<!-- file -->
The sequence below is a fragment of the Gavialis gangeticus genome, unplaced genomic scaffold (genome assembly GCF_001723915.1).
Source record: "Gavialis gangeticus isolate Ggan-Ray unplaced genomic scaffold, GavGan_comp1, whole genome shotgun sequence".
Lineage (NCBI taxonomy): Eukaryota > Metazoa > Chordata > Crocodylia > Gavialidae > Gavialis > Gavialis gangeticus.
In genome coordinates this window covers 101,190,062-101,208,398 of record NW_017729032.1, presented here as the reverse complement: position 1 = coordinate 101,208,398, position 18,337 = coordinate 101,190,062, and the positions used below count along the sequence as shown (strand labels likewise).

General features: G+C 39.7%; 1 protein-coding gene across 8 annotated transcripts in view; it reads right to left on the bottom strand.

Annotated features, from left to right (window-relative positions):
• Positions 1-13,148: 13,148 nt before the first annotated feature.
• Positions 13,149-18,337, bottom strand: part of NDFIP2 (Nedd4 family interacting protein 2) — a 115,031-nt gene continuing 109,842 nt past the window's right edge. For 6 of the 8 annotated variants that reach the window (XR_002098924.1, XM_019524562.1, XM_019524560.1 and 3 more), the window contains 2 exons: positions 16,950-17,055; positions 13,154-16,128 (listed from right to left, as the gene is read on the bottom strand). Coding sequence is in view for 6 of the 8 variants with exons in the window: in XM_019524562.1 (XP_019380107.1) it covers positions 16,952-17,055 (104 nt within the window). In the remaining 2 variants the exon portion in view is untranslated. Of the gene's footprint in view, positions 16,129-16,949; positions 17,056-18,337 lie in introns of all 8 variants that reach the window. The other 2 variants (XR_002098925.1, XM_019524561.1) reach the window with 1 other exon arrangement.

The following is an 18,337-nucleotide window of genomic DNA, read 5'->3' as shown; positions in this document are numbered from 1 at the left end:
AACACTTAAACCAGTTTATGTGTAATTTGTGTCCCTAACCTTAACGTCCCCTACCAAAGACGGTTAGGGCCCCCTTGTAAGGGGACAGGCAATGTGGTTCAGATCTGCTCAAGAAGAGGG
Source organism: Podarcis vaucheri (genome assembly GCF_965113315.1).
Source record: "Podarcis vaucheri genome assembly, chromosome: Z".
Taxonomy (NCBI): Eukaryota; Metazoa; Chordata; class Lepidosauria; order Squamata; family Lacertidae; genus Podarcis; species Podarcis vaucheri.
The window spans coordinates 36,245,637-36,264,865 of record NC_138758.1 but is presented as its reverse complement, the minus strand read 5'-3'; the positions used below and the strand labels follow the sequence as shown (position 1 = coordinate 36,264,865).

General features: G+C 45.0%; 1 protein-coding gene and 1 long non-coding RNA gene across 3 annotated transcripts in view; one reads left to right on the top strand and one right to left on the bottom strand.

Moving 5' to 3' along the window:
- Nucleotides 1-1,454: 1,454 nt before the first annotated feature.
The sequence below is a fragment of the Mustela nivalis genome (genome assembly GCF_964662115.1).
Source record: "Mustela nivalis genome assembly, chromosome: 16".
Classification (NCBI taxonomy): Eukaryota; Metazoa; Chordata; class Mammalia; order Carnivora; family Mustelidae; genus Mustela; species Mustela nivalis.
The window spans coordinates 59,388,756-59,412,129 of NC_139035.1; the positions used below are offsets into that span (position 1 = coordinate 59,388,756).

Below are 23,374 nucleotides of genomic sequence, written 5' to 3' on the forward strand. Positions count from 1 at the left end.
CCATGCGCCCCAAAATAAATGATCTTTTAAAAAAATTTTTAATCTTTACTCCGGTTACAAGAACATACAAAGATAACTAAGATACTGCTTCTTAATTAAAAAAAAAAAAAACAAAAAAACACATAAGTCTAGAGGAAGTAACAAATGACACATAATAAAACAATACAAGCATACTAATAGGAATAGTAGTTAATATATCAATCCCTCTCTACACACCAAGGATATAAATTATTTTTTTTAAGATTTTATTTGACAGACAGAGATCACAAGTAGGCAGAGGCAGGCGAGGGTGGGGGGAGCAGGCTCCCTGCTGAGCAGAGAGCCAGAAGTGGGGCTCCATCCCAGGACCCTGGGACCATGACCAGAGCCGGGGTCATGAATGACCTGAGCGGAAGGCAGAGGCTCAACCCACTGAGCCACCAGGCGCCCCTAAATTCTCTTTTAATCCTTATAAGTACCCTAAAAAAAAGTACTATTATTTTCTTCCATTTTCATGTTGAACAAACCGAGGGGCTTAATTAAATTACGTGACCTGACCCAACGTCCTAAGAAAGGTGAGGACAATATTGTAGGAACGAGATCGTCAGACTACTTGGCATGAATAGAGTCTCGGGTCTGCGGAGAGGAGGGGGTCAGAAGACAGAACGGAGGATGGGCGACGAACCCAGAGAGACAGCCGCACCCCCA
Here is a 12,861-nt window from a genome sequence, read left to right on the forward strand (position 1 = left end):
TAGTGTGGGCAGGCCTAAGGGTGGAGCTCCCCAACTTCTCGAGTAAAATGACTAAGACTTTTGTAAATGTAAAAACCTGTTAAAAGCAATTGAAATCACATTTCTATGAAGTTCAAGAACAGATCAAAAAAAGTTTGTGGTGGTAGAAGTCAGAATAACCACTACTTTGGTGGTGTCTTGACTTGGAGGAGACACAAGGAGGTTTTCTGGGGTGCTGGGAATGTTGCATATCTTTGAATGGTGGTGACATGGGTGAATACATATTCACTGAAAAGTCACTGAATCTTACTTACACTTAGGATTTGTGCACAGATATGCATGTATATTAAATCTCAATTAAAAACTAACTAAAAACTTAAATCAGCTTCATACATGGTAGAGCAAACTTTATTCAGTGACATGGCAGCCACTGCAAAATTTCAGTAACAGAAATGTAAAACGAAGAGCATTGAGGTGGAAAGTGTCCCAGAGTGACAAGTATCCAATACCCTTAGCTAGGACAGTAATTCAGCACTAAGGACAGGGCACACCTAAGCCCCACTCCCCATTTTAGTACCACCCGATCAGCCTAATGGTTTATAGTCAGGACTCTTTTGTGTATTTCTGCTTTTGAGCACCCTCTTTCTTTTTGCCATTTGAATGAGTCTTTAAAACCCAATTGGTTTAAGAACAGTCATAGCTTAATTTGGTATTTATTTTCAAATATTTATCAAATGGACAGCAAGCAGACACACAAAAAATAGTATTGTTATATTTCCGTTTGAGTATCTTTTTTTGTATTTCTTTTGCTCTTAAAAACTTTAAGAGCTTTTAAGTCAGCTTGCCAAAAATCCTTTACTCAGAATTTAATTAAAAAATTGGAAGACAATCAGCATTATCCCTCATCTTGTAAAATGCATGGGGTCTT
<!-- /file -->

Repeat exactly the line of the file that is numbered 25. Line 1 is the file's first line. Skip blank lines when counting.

TAGTGTGGGCAGGCCTAAGGGTGGAGCTCCCCAACTTCTCGAGTAAAATGACTAAGACTTTTGTAAATGTAAAAACCTGTTAAAAGCAATTGAAATCACATTTCTATGAAGTTCAAGAACAGATCAAAAAAAGTTTGTGGTGGTAGAAGTCAGAATAACCACTACTTTGGTGGTGTCTTGACTTGGAGGAGACACAAGGAGGTTTTCTGGGGTGCTGGGAATGTTGCATATCTTTGAATGGTGGTGACATGGGTGAATACATATTCACTGAAAAGTCACTGAATCTTACTTACACTTAGGATTTGTGCACAGATATGCATGTATATTAAATCTCAATTAAAAACTAACTAAAAACTTAAATCAGCTTCATACATGGTAGAGCAAACTTTATTCAGTGACATGGCAGCCACTGCAAAATTTCAGTAACAGAAATGTAAAACGAAGAGCATTGAGGTGGAAAGTGTCCCAGAGTGACAAGTATCCAATACCCTTAGCTAGGACAGTAATTCAGCACTAAGGACAGGGCACACCTAAGCCCCACTCCCCATTTTAGTACCACCCGATCAGCCTAATGGTTTATAGTCAGGACTCTTTTGTGTATTTCTGCTTTTGAGCACCCTCTTTCTTTTTGCCATTTGAATGAGTCTTTAAAACCCAATTGGTTTAAGAACAGTCATAGCTTAATTTGGTATTTATTTTCAAATATTTATCAAATGGACAGCAAGCAGACACACAAAAAATAGTATTGTTATATTTCCGTTTGAGTATCTTTTTTTGTATTTCTTTTGCTCTTAAAAACTTTAAGAGCTTTTAAGTCAGCTTGCCAAAAATCCTTTACTCAGAATTTAATTAAAAAATTGGAAGACAATCAGCATTATCCCTCATCTTGTAAAATGCATGGGGTCTT